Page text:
Sarah Warren and her family inked a $1.5 million settlement with the University of Southern California in 2018
The University of Southern California ordered Sarah Warren and her family to turn over their devices and have them wiped clean of anything showing an ex-medical school dean doing drugs as part of an ‘unseemly’ $1.5 million settlement.
The family had threatened to sue the college over Carmen Puliafito’s relationship with Warren, who met the scholar as a prostitute in 2015.
Warren was part of a ‘circle of other young addicts and criminals’ that Puliafito did drugs with, sometimes even on campus, according to photos shared in a bombshell Los Angeles Times report from 2017.
Puliafito resigned from his $1.1-million-a-year job in March 2016 after Warren overdosed in a hotel room with him in Pasadena three weeks earlier. At the time, he told police she was a family friend.
The ex-dean later avoided criminal charges for allegedly giving Warren’s minor brother Charles drugs due to lack of evidence.
The $1.5 million settlement was finalized in January or February 2018, but the extraordinarily strict terms of the agreement could be in violation of California law, which makes it a misdemeanor to destroy or conceal material to prevent it from being used ‘in evidence upon a trial, inquiry, or investigation, authorized by law.’
It’s unknown if USC kept copies of the deleted material, but if it didn’t, it could risk inviting more legal scrutiny, LA Times reporter Paul Pringle revealed Thursday.
USC declined to answer questions from DailyMail.com.
The university’s current president Carol Fold declined to comment, with a spokeswoman telling the LA Times that the events happened ‘years’ before she got there. The college’s attorney at the time also declined to speak to the newspaper.
The settlement prevented the family from speaking about it. Former LA County prosecutor Alan Jackson called the USC settlement ‘unseemly.’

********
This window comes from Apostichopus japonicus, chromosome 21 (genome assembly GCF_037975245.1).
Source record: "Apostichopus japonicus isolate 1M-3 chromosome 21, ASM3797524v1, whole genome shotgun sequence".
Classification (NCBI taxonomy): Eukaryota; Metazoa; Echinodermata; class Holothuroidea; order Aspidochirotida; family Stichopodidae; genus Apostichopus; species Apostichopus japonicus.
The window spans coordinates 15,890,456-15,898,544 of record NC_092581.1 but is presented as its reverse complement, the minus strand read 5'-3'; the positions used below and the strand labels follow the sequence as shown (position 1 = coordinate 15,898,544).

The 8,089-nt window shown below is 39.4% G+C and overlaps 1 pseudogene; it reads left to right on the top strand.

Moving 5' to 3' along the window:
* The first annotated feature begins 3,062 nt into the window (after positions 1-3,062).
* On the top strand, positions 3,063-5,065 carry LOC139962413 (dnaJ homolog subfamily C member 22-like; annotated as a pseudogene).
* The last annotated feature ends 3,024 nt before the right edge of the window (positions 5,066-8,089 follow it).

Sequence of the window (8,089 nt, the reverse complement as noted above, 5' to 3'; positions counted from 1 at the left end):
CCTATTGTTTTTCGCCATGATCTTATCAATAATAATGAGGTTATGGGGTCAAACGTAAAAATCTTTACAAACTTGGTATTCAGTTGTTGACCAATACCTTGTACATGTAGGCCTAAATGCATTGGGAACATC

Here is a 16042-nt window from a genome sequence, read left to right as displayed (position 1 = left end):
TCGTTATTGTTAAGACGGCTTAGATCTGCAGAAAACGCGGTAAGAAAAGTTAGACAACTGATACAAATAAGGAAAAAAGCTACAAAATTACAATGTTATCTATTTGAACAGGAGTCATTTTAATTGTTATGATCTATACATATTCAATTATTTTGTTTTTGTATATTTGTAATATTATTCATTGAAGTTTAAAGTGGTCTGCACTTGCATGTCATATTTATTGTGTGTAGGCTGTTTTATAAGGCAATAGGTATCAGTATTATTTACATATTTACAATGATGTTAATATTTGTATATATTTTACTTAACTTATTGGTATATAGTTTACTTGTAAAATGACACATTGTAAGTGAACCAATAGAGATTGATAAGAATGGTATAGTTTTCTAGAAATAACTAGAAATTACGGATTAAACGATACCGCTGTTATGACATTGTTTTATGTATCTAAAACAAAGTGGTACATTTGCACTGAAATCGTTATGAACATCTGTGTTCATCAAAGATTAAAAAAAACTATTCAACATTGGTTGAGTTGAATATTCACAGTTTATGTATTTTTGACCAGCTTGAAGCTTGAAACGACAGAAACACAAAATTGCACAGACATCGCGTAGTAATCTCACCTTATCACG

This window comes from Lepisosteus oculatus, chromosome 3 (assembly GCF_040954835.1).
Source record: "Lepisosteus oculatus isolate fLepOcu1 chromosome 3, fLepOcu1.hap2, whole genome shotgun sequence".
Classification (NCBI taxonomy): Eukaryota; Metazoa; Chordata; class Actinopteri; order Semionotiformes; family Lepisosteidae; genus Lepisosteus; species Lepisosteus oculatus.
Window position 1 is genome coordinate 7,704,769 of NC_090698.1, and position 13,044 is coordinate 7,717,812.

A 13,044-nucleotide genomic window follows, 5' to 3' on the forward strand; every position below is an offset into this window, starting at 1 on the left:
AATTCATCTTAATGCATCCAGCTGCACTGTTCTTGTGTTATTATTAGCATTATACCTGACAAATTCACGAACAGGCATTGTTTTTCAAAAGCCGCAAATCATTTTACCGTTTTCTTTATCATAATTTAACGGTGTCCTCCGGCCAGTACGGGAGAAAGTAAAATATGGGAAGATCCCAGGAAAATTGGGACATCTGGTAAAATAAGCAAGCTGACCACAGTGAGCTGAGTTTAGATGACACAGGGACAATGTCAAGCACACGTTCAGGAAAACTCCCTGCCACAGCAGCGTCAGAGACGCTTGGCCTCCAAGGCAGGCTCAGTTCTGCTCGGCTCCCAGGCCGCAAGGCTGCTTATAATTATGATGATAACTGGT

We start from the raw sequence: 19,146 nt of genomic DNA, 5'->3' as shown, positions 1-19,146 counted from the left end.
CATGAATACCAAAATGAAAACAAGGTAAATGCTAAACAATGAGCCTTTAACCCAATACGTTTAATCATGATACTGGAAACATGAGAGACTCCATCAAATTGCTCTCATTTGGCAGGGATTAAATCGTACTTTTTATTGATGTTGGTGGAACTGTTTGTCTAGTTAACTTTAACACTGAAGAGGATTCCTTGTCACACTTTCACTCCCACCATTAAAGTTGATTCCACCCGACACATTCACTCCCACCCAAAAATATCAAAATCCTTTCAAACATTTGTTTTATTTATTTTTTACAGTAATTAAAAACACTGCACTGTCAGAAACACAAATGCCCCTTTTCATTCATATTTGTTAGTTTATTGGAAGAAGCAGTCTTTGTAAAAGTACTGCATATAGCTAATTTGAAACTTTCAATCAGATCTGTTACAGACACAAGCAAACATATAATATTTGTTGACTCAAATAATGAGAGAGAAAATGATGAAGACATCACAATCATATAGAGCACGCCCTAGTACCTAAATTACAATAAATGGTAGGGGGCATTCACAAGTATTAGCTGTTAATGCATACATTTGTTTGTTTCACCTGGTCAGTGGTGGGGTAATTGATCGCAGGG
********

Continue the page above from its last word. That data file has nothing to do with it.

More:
‘You’re basically taking the evidence away from the victims,’ Jackson said.
An attorney for current USC President C.L. Max Nikias told the newspaper that Nikias knew nothing about the deletions.
‘He has not seen USC’s settlement agreement with the Warren family nor does he have any knowledge regarding its specific contents,’ the attorney, Stacy Harrison, said.
Carmen A. Puliafito (seen in 2014) resigned from his $1.1-million-a-year job in March 2016 after Sarah Warren overdosed in a hotel room with him in Pasadena three weeks earlier
USC, a top-ranked school in Los Angeles, California, could be held liable for destruction of evidence after ordering Warren and her family to delete all photos, videos and texts of Puliafito
Nikias resigned in 2018 after criticism that school administrators ignored decades of complaints against campus gynecologist George Tyndall, who was then the focus of some two dozen lawsuits and a police investigation into sexual assault allegations involving at least 50 women.
The lawsuits allege Tyndall routinely made crude comments, took inappropriate photographs and forced plaintiffs to strip naked and groped them under the guise of medical treatment.
Last year, state investigators closed an inquiry into whether Puliafito supplied Dora Yoder with the meth that killed her newborn, which was passed on to her baby through her breast milk.
The La Times had previously reviewed photos of Puliafito and Yoder with drugs and paraphernalia in the room, but Puliafito denied giving the drugs to her.
As part of the settlement, Warren, her brother and her parents took their phones, computers and hard drives to a tech shop to have them wiped clean of photos and videos of Puliafito, some of which also showed him in sexual situations.
They also deleted emails, text messages and letters, according to two sources with knowledge of the agreement who spoke to the LA Times.
Puliafito grew up in Buffalo, New York and went to Harvard Medical School. The ophthalmologist was appointed dean of USC’s Keck School of Medicine in December 2007, according to a press release from the university at the time. He was a key fundraiser for the university, bringing in more than $1 billion in donations, by his estimation.
Years later, he would bring his younger friends to campus to party in his office.
‘He would say, “They love me around here. The medical students think I am God,”‘ Warren told the LA Times in 2017.
The Medical Board of California suspended Puliafito’s medical license in August 2018.
Stanford Law School professor Robert Weisberg called it ‘somewhat tricky territory’ to destroy the images of him if the medical board wasn’t done with its investigation.
‘A red flag pops up,’ Weisberg said. ‘You’d have to prove that a reasonable person would have been legitimately convinced that the medical board had everything.’
The years-old scandal stained USC’s reputation and ended Puliafito’s career.
Deputy District Attorney Mark Burnley declined to charge the former college official for allegedly supplying Warren’s younger brother with drugs, writing that ‘the current state of the case does not establish sufficient evidence to prove the charges beyond a reasonable doubt.’
Burnley declined to speak to the LA Times about the latest revelations.